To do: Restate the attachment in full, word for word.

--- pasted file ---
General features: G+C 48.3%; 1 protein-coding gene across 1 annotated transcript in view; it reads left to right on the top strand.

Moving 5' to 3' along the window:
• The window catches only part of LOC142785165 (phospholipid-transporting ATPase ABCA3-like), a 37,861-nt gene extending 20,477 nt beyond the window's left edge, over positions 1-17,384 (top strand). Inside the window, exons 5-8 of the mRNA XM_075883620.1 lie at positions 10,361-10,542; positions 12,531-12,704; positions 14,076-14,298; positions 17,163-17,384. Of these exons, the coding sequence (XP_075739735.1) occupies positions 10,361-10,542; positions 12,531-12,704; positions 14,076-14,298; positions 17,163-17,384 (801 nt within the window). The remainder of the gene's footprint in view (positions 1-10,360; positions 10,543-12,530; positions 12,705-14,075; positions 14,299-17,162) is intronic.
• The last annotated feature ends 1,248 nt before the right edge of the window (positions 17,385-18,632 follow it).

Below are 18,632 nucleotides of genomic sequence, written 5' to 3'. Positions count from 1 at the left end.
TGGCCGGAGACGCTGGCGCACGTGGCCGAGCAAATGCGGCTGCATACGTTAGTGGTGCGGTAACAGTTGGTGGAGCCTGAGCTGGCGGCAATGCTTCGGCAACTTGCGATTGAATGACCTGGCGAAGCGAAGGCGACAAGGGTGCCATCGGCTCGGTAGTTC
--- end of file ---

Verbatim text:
General features: G+C 48.3%; 1 protein-coding gene across 1 annotated transcript in view; it reads left to right on the top strand.

Moving 5' to 3' along the window:
• The window catches only part of LOC142785165 (phospholipid-transporting ATPase ABCA3-like), a 37,861-nt gene extending 20,477 nt beyond the window's left edge, over positions 1-17,384 (top strand). Inside the window, exons 5-8 of the mRNA XM_075883620.1 lie at positions 10,361-10,542; positions 12,531-12,704; positions 14,076-14,298; positions 17,163-17,384. Of these exons, the coding sequence (XP_075739735.1) occupies positions 10,361-10,542; positions 12,531-12,704; positions 14,076-14,298; positions 17,163-17,384 (801 nt within the window). The remainder of the gene's footprint in view (positions 1-10,360; positions 10,543-12,530; positions 12,705-14,075; positions 14,299-17,162) is intronic.
• The last annotated feature ends 1,248 nt before the right edge of the window (positions 17,385-18,632 follow it).

Below are 18,632 nucleotides of genomic sequence, written 5' to 3'. Positions count from 1 at the left end.
TGGCCGGAGACGCTGGCGCACGTGGCCGAGCAAATGCGGCTGCATACGTTAGTGGTGCGGTAACAGTTGGTGGAGCCTGAGCTGGCGGCAATGCTTCGGCAACTTGCGATTGAATGACCTGGCGAAGCGAAGGCGACAAGGGTGCCATCGGCTCGGTAGTTC